Cover: Iran's Role in Iraq

Iran's Role in Iraq

Room for Cooperation?

Published Jun 1, 2015

by Alireza Nader

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الدور الذي تضطلع به إيران في العراق

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Research Questions

  1. What opportunities exist for the United States and Iran to cooperate in the fight against the Islamic State of Iraq and the Levant?
  2. What implications do Iran's sectarian policies have for U.S. national interests?
  3. What role do specific Iranian actors, especially the Islamic Revolutionary Guard Corps, play in Iraq?
  4. How does Iran use the various tools at its disposal to influence the political and security situation in Iraq?

The rise of Islamic State in Iraq and the Levant (ISIL) has led to arguments in favor of U.S.-Iran cooperation in combating the group, as immediate American and Iranian interests in Iraq are very similar: Both countries view ISIL and the broader Sunni jihadi movement as major threats to their national interests. American and Iranian military forces in Iraq are fighting the same enemy and, on the surface, U.S. air power seems to complement Iran's on-the-ground presence in Iraq. While the United States and Iran ultimately have divergent long-term goals for Iraq, and face disagreements on many other issues, limited tactical cooperation in weakening ISIL in Iraq may be possible.

This paper examines Iranian objectives and influence in Iraq in light of ISIL's ascendance. In particular, the paper focuses on Iran's ties with Iraqi Shi'a parties and militias and the implications of Iran's sectarian policies for U.S. interests. In addition, the paper examines the role of specific Iranian actors in Iraq, especially the Islamic Revolutionary Guard Corps, in addition to the clergy and the Rouhani government. Finally, the paper concludes with policy recommendations for the United States.

Key Findings

Explicit U.S. cooperation with Iran in Iraq may help weaken ISIL, but it is unlikely to solve the region's increasing insecurity, which is due in part to Iran's sectarian politics.

Beyond tactical cooperation in the fight against ISIL, it is difficult to see a fundamental shift of behavior in Tehran that could lead to long-lasting U.S.-Iran cooperation.

  • For now, Iran's fight against ISIL has short-term tactical benefits, but Washington should not expect a broader détente between the two countries as a result of common interests in fighting ISIL.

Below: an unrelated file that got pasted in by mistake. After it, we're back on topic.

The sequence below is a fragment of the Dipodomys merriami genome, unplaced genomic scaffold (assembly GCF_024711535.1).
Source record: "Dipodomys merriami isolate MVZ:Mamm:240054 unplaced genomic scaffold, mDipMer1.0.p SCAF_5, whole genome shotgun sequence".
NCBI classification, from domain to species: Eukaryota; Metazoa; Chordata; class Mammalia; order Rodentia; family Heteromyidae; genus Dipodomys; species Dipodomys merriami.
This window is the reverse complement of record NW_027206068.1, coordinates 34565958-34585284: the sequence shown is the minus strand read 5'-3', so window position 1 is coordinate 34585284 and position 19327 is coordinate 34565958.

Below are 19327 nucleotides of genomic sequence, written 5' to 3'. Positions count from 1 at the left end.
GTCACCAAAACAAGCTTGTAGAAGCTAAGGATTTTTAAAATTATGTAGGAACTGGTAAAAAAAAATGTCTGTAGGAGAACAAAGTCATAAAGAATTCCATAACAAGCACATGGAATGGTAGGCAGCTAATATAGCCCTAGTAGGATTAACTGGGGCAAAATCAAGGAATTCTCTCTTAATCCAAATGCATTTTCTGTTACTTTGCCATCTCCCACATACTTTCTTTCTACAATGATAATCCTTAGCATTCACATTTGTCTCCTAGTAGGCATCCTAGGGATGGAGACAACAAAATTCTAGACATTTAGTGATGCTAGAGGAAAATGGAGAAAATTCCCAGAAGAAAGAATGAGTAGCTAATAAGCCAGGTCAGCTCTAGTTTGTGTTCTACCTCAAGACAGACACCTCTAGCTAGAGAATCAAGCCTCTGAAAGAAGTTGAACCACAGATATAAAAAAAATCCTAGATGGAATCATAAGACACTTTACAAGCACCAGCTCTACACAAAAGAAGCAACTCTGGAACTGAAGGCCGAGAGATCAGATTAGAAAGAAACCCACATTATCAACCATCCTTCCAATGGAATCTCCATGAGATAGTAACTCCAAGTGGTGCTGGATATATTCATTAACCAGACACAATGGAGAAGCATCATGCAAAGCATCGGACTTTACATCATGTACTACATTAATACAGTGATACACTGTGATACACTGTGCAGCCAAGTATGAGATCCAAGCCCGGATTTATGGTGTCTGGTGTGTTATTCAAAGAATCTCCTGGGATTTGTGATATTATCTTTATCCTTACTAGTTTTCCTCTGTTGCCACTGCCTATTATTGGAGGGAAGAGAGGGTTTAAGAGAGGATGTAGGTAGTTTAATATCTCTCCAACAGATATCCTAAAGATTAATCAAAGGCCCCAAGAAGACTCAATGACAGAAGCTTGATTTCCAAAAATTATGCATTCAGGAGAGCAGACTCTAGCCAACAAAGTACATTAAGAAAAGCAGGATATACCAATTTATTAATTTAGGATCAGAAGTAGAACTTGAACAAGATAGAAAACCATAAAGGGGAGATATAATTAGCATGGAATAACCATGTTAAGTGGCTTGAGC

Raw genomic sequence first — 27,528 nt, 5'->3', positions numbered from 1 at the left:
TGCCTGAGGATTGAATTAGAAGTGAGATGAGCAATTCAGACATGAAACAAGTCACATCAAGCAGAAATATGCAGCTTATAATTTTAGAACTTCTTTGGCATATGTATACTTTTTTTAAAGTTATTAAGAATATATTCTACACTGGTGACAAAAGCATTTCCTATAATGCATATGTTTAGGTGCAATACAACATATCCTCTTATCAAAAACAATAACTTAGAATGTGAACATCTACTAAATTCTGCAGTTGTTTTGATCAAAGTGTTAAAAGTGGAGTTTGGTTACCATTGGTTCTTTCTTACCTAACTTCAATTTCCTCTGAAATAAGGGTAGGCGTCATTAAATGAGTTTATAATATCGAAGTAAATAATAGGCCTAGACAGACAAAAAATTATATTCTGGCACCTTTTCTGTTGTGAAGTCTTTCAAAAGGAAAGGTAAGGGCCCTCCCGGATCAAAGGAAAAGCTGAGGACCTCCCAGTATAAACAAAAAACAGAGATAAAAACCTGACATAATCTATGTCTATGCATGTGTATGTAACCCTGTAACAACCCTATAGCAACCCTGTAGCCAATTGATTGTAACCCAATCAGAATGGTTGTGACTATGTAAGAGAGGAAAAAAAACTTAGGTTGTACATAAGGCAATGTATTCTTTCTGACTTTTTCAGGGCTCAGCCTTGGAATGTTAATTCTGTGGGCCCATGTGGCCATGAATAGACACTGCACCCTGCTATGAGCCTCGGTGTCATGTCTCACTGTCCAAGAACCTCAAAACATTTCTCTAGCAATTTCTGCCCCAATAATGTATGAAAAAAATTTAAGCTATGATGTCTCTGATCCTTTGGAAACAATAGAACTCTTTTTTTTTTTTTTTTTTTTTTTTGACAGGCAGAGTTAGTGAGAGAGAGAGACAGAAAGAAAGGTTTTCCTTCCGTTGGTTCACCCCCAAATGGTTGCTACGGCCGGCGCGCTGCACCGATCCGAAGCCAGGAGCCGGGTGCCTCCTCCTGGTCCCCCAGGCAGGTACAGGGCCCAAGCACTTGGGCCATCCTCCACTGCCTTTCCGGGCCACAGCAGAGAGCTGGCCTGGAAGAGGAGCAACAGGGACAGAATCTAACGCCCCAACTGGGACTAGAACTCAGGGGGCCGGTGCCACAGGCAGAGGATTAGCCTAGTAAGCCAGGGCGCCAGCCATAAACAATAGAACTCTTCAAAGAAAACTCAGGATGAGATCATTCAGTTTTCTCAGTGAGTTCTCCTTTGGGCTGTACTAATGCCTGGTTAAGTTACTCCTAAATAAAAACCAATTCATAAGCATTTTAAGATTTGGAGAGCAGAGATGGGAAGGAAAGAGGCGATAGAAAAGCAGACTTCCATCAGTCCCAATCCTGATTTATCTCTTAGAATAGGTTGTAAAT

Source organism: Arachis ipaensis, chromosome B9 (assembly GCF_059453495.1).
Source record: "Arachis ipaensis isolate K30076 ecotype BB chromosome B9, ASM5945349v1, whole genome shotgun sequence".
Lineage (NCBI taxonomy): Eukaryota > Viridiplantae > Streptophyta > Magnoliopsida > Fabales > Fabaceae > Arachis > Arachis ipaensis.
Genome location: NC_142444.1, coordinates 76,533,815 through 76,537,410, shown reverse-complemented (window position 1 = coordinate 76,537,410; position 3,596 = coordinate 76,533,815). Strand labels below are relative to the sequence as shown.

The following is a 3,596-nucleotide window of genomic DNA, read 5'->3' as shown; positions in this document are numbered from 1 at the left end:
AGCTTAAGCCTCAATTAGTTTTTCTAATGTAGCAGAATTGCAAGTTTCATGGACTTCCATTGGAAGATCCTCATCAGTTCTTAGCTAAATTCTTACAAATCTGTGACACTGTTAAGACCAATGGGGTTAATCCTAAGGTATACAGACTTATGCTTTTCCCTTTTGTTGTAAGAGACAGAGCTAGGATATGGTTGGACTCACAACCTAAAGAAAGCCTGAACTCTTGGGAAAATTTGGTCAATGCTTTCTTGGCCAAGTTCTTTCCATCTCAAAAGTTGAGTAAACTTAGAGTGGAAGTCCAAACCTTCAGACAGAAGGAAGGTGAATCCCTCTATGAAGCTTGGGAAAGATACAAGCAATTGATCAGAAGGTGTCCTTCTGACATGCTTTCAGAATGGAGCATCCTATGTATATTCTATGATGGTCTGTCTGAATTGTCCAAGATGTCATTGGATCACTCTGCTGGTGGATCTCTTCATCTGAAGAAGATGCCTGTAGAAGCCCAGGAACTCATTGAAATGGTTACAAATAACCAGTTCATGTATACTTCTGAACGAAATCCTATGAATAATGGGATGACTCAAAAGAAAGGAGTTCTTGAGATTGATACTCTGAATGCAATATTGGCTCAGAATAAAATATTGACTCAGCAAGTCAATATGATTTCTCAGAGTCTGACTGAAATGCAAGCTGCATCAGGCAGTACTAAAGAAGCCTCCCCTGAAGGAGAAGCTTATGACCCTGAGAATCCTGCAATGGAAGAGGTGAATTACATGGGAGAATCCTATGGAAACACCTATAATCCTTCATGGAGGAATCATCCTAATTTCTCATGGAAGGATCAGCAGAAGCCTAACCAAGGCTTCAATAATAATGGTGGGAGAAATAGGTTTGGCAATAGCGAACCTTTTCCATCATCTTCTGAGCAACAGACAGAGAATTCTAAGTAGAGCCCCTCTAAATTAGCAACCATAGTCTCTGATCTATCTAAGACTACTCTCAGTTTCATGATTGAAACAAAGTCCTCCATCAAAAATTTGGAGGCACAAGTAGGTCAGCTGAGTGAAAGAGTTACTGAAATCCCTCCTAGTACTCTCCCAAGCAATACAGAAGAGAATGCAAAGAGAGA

• U.S. efforts to find a political solution to the multiple crises roiling the region must take Iranian influence into account. While the United States may find broad cooperation with Iran to be problematic, it nevertheless should explore discreet political agreements with Iran. Such agreements should be aimed not to fundamentally change the relationship with Iran, but help find ways to defuse and deescalate sectarian-driven warfare in Iraq, Syria, and the wider Middle East.
  • U.S. policy toward Iran should not be based on normalization of relations or alliance-building, as the two countries are likely to remain rivals for years, but instead should focus on finding spaces in which the two countries can tolerate each other's respective influence while striving for some modicum of regional stability.

This research was sponsored by the Office of Secretary of Defense and was conducted within the International Security and Defense Policy Center of the RAND National Defense Research Institute, a federally funded research and development center sponsored by the Office of the Secretary of Defense, the Joint Staff, the Unified Combatant Commands, the Navy, the Marine Corps, the defense agencies, and the defense Intelligence Community.

This commentary is part of the RAND expert insight series. RAND Expert Insights present perspectives on timely policy issues. All RAND Expert Insights undergo peer review to ensure high standards for quality and objectivity.

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